It's 4 p.m. in Portland. That's a bit early for Mike D.
He played four shows yesterday, three acoustic solo performances and one raucous bar gig with the band he fronts, I Can Lick Any Sonofabitch in The House. "It wears your voice out," he says, and the strain is audible.
I Can Lick Any SOB hits the tour trail pretty hard. Five months a year, the guys are on the road. Twice a year, they cross over to the East Coast. Four or five times a year, they travel up and down the other. "The van is getting tiresome," Mike D says. He hates being away from his wife and child. But he's facing 13 shows in 14 days (one of which is at our own Atomic Cantina) with some kind of determination. I Can Lick Any SOB "hasn't really cracked" Albuquerque—yet.
"We haven't worked it as hard as we work some other markets, and we intend to," Mike D says. He's an upfront guy, the perfect front man for a no-holds-barred, sweaty bar act like his. With its raw, gristly country rock, I Can Lick Any SOB is one of the few bands these days to carry a left-leaning political torch without timidity.
The band stamps out its message, unyielding and specific. "We're not going to be playing any Republican National Conventions anytime soon." Mike D's songs spout off against guns, against Bush and Co., against the homophobic preacher/protester Fred Phelps. "It's my only sense of control, doing this kind of stuff," he says. "Every once in a while, you'll get a 'fuck you' coming out of the crowd." But plenty of folks know where he's coming from.
It's serious work—work the band’s name doesn't always reflect. Sometimes the group gets lumped in with the sillier side of rock or country because of its moniker. When the project hit the road, Mike D knew he needed a title that was different from all the “The Somethings” out there. Promoters see a lot of press kits coming across their desks. "With a big, stupid-looking name, people tend to open [the kit] up for the freak show value of it." It's a burden at times, too. It probably pisses off the people who have to put it on the marquee, he laughs.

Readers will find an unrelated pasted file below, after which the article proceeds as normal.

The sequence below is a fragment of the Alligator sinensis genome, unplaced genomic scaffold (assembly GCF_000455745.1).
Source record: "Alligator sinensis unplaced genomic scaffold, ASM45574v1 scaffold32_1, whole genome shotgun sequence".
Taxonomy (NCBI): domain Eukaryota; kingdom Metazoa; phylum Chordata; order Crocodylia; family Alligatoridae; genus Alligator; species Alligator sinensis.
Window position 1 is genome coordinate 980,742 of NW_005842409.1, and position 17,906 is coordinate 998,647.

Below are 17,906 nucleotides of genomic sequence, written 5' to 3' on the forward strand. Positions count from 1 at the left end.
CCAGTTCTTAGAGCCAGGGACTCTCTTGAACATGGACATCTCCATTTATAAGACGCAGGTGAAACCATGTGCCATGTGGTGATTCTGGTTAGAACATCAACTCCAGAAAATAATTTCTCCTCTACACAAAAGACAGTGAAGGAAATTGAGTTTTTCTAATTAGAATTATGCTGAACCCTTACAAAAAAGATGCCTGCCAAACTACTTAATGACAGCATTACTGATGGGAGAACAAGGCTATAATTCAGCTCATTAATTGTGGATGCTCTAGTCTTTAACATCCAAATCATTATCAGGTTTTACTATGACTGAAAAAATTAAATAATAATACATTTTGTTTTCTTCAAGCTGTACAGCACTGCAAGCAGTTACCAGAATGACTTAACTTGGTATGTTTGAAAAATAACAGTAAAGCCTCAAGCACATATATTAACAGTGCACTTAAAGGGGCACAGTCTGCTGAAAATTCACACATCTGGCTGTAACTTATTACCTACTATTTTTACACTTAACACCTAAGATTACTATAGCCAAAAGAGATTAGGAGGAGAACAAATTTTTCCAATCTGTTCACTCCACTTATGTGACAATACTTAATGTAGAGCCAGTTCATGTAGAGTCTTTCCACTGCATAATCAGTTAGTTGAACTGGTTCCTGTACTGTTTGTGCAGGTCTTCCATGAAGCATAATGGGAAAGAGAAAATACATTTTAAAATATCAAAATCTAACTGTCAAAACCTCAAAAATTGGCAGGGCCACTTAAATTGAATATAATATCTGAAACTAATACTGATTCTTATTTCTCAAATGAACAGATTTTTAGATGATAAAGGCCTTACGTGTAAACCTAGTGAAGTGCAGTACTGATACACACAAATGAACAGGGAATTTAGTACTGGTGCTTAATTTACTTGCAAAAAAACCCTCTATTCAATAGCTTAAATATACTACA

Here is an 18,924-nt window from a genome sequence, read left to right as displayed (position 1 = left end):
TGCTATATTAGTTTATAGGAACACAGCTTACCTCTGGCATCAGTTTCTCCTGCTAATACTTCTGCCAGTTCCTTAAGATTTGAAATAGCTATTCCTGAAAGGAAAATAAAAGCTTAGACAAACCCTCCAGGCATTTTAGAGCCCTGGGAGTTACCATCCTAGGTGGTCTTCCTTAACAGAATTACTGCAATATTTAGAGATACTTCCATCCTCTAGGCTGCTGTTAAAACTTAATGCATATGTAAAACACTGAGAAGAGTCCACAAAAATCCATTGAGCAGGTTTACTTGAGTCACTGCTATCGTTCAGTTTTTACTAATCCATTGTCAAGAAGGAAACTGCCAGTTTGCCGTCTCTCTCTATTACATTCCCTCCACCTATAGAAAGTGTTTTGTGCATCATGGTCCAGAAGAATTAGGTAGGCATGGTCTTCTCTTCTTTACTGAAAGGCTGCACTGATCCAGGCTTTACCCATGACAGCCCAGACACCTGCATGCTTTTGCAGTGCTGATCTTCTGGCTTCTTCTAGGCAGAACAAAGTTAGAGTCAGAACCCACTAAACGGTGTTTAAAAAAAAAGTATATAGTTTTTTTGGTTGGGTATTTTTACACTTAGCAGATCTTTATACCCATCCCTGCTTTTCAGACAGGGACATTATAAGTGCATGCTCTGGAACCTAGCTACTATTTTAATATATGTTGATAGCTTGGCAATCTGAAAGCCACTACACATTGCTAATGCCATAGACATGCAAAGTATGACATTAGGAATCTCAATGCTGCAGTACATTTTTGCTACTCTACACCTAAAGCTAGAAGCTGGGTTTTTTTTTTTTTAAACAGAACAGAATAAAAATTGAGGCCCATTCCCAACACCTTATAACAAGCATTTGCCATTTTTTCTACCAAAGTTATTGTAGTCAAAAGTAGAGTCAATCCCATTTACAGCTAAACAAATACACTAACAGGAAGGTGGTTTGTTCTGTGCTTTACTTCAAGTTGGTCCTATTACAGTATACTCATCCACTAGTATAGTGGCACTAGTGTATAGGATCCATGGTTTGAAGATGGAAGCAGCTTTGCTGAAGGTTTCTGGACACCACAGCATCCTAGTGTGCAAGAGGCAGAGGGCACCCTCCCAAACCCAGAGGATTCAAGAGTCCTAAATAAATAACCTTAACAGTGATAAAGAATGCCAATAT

Maybe there was a day when Mike D really could lick any bastard in the building. D served in the 101st Airborne in the ’80s and was a boxer in the army. He got out in ’84 and traveled to Vegas to go pro on the boxing circuit. "After a year at that, I realized I was never going to be anything more than mediocre," he says. He was dedicated. He worked hard. When he realized it wasn't going to work out, he turned that focus to music and tried his hand as a drum technician for Slaughter. He learned the business from a hair-metal perspective, though his ears were tuned to folk/country songwriter types.
Then there was Poor David's Club in Dallas, an intimate venue renowned in songwriter circles. D loves those Texan bards. He rattles off a list of influences, including the likes of politico songwriter Steve Earle, that says as much. Five years ago, in his late 30s, he founded I Can Lick Any SOB with a bunch of guys who were barely old enough to get into bars.
But never mind the age disparity. "When good bands come together, it's kind of magical, like meeting the person to fall in love with and marry for 50 years. When you find the guys you can live in a van with for months at a time, it's an amazing thing, like falling in love."